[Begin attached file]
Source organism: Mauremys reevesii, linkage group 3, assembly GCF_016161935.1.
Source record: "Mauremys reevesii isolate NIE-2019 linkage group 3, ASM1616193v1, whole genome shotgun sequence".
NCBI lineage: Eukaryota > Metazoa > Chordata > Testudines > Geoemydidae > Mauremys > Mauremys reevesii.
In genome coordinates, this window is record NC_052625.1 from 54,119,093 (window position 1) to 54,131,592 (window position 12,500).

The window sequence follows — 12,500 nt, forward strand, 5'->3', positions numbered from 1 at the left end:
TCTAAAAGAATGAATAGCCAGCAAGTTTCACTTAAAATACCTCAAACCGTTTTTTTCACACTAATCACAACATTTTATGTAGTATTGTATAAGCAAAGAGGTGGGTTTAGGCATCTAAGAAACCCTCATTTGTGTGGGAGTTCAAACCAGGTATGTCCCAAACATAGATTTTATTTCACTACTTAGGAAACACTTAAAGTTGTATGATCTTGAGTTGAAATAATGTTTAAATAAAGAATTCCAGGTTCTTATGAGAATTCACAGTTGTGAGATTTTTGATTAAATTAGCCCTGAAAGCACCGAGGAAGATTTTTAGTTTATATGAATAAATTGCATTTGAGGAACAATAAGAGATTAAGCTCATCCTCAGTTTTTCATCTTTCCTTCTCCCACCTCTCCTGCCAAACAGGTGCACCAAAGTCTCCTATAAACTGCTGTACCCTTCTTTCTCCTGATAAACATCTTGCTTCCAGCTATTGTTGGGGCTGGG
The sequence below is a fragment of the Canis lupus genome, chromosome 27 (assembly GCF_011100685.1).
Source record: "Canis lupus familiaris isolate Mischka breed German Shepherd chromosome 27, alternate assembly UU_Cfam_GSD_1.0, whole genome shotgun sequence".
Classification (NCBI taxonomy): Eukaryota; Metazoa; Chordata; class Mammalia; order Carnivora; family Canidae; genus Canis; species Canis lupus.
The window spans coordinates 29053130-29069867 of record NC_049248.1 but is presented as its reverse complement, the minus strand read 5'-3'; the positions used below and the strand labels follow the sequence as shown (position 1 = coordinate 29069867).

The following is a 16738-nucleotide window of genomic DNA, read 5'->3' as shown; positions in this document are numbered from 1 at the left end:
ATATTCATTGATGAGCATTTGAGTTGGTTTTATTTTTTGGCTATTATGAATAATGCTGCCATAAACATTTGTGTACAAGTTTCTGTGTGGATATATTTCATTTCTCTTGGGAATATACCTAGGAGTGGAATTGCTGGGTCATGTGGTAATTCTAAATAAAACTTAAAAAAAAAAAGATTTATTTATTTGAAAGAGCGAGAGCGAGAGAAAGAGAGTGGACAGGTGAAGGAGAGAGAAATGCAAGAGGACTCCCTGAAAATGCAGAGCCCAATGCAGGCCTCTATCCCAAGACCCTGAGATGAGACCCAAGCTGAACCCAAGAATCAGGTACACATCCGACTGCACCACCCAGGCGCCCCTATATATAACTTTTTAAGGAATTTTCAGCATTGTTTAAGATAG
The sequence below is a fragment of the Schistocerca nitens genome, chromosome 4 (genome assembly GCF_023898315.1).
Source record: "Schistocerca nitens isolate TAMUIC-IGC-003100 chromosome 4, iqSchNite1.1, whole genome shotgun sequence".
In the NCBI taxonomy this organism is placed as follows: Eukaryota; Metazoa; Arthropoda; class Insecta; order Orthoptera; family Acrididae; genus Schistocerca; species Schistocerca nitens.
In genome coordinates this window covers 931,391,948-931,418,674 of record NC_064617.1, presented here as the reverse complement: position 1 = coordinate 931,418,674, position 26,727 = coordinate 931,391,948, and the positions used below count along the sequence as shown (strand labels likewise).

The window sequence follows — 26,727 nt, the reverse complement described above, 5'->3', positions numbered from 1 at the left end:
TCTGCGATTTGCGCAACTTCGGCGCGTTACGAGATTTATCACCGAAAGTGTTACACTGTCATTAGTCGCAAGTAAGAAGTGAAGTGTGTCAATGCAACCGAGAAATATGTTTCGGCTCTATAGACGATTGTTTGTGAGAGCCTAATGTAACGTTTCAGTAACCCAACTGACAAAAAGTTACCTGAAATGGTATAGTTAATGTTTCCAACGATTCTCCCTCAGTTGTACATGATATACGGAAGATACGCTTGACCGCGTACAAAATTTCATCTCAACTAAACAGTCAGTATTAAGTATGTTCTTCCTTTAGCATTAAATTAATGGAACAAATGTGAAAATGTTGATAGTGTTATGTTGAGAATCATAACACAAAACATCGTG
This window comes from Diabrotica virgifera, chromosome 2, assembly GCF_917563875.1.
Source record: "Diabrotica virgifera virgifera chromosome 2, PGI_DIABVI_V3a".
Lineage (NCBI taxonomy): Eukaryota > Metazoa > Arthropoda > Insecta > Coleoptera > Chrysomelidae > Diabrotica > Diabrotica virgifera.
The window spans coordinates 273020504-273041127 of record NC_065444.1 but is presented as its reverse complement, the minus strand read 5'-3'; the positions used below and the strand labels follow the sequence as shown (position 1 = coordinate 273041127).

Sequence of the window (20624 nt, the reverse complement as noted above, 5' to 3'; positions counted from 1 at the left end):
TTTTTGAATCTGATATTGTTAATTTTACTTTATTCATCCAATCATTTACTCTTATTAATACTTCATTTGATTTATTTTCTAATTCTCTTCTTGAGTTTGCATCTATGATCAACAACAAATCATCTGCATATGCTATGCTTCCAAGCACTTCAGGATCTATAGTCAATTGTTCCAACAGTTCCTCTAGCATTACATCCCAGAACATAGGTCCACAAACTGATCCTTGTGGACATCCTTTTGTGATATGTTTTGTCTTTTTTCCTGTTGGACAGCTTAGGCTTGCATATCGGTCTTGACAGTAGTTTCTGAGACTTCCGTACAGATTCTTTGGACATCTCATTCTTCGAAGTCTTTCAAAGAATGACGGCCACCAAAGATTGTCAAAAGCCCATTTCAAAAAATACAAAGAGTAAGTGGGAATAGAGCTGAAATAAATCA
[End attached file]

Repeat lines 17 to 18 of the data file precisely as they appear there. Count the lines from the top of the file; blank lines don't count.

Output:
The window sequence follows — 26,727 nt, the reverse complement described above, 5'->3', positions numbered from 1 at the left end:
TCTGCGATTTGCGCAACTTCGGCGCGTTACGAGATTTATCACCGAAAGTGTTACACTGTCATTAGTCGCAAGTAAGAAGTGAAGTGTGTCAATGCAACCGAGAAATATGTTTCGGCTCTATAGACGATTGTTTGTGAGAGCCTAATGTAACGTTTCAGTAACCCAACTGACAAAAAGTTACCTGAAATGGTATAGTTAATGTTTCCAACGATTCTCCCTCAGTTGTACATGATATACGGAAGATACGCTTGACCGCGTACAAAATTTCATCTCAACTAAACAGTCAGTATTAAGTATGTTCTTCCTTTAGCATTAAATTAATGGAACAAATGTGAAAATGTTGATAGTGTTATGTTGAGAATCATAACACAAAACATCGTG